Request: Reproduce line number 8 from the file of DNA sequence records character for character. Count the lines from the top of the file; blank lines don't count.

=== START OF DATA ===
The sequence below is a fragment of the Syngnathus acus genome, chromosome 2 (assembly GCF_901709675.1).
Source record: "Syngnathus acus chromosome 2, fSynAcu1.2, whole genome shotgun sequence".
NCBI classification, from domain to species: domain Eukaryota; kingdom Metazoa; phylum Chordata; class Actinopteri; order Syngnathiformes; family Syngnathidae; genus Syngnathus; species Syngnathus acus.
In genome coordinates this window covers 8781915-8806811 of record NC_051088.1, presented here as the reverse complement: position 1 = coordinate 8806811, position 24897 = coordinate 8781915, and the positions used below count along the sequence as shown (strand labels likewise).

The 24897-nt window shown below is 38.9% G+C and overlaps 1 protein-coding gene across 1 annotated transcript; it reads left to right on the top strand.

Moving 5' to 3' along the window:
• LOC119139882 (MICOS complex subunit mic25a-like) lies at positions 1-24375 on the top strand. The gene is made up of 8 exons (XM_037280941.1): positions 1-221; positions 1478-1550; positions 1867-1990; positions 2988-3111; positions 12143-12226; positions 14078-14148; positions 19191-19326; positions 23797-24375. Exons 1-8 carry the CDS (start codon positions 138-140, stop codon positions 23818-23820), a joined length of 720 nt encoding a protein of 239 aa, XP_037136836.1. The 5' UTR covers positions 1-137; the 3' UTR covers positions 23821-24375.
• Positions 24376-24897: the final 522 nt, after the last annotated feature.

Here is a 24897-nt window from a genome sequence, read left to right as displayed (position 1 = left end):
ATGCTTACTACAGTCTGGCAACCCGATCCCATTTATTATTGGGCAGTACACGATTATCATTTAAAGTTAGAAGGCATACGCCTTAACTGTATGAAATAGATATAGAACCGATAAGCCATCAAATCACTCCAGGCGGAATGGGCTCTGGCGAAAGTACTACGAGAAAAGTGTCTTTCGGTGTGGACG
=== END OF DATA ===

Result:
• Positions 24376-24897: the final 522 nt, after the last annotated feature.